And here is the code which creates an object using the class and then uses one of the object's methods.

        FUNCTION PBMAIN()
          DIM Stuff AS MyInterface
          LET Stuff = CLASS "MyClass"
          x& = Stuff.BumpIt(77)
        END FUNCTION
    

    Example COM Component Source Code
    ... in work

    
    
    

    Object/Class Function Summary
    These function are provided in alphabetical order.

    • ACODE$ - convert Unicode to ANSI
    • CLASS/END CLASS - includes data/code for class definition
    • EVENTS - attach/detach event handler to/from an event source
    • CLSID$ - get 16-byte (128-bit) CLSID
    • GUID$ - get 16-byte (128-bit) GUID
    • GUIDTXT$ - get 38-byte human-readable GUID string
    • IDISPINFO - set/return Dispatch Status Code from OBJRESULT
    • INSTANCE - create INSTANCE variables unique to each object
    • INTERFACE (Direct) - define direct interface properties/methods
    • INTERFACE (IDBind) - define dispatch interface properties/methods
    • ISINTERFACE - check object for support of a particular interface
    • ISNOTHING - get current status of object variable
    • ISOBJECT - get current status of object variable
    • LET (with Objects) - set object reference to object variable.
    • LET (with Variants) - set variable or variant value
    • ME - references the current object
    • METHOD - define procedure within a class
    • MYBASE - references the inherited parent object
    • OBJACTIVE - state of COM EXE object (True/False)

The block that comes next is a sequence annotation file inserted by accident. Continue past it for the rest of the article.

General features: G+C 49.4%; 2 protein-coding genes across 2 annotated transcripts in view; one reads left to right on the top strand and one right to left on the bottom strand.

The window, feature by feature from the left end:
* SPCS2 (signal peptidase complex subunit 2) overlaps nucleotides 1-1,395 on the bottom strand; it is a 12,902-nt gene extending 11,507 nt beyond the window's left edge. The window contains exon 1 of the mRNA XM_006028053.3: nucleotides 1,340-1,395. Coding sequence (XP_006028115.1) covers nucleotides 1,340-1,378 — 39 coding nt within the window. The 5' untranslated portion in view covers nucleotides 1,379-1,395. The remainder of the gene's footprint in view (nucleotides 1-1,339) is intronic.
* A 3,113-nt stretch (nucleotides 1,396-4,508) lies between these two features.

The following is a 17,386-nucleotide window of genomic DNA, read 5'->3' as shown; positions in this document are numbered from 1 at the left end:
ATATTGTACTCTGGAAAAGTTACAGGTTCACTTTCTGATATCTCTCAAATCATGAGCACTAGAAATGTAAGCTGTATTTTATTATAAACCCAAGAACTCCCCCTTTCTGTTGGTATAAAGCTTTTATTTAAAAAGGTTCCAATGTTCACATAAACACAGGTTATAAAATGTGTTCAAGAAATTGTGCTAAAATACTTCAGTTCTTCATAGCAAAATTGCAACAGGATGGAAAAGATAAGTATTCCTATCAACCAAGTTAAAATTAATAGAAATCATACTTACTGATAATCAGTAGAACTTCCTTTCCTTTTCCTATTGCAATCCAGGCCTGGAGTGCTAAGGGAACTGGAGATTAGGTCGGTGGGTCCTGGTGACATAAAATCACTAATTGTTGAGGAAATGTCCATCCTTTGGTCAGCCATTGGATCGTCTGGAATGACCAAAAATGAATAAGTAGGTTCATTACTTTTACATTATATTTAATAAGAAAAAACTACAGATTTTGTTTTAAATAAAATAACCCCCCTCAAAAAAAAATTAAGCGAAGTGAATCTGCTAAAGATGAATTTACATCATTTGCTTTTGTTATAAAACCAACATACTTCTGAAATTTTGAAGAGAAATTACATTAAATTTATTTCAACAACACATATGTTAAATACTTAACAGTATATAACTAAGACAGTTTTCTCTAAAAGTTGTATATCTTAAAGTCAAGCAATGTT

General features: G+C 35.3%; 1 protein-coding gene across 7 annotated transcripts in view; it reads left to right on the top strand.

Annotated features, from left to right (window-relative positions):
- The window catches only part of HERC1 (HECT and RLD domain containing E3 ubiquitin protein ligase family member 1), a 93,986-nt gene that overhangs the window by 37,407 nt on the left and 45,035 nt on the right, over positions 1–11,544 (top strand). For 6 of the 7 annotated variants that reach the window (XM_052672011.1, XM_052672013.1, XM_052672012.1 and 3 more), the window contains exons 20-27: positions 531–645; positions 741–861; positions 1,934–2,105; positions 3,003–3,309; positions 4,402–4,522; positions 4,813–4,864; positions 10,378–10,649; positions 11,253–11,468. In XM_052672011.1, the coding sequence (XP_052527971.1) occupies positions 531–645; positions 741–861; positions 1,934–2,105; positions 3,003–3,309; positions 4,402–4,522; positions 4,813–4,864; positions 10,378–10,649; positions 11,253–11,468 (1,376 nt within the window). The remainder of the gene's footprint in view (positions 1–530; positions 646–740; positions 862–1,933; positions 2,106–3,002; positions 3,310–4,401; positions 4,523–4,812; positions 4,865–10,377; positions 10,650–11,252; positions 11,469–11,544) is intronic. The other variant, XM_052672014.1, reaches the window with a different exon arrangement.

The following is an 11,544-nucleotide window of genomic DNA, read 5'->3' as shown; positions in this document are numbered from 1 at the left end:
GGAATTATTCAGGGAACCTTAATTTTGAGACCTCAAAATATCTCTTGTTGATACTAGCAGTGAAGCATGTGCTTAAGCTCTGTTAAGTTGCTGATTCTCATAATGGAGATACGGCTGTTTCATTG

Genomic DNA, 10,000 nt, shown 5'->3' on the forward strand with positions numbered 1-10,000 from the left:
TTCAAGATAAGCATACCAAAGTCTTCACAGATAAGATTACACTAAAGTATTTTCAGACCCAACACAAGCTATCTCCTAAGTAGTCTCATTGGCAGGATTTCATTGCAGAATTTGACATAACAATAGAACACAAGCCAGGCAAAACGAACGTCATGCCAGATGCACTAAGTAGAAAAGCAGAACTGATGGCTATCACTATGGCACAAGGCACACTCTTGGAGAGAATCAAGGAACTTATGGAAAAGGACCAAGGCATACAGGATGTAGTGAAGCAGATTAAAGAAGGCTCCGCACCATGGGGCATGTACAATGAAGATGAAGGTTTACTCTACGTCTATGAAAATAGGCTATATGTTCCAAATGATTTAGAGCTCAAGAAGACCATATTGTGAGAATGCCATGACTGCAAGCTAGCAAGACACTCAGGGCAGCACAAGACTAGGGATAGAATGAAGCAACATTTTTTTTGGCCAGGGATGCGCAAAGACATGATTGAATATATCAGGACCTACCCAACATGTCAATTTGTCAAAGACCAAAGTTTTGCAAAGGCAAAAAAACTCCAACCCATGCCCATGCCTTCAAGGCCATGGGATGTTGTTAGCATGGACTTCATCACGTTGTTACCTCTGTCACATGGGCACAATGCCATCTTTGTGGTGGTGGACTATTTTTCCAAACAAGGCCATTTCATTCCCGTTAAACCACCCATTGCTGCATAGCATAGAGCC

• OBJECT GET - get Dispatch Interface member Property
    • OBJECT LET - set/get Dispatch Interface member Property
    • OBJECT SET - set/get Dispatch Interface member Property
    • OBJECT CALL - run method of Dispatch Interface
    • OBJECT RAISEEVENT - run method event Dispatch Interface
    • OBJPTR - get object variable pointer
    • OBJRESULT - get result of OBJECT
    • OBJRESULT$ - get OBJRESULT (hResult) code
    • PROGID$ - get PROGID string (text) of CLSID
    • PROPERTY GET - get object data value
    • PROPERTY SET - set object data value
    • RAISEEVENT - Call Event Handler code
    • RESET - set variant to empty (%VT_EMPTY)
    • UCODE$ - convert ANSI to Unicode
    • VARIANT# - get variant numeric value
    • VARIANT$ - get variant string value
    • VARIANTVT - get data type variant data

    Object Function Reference
    Here's a quick reference of the available object functions, in alphabetical order.

    ... in work

    • ACODE$ - convert Unicode to ANSI
          ACode$
      

    • CLASS/END CLASS - includes data/code for class definition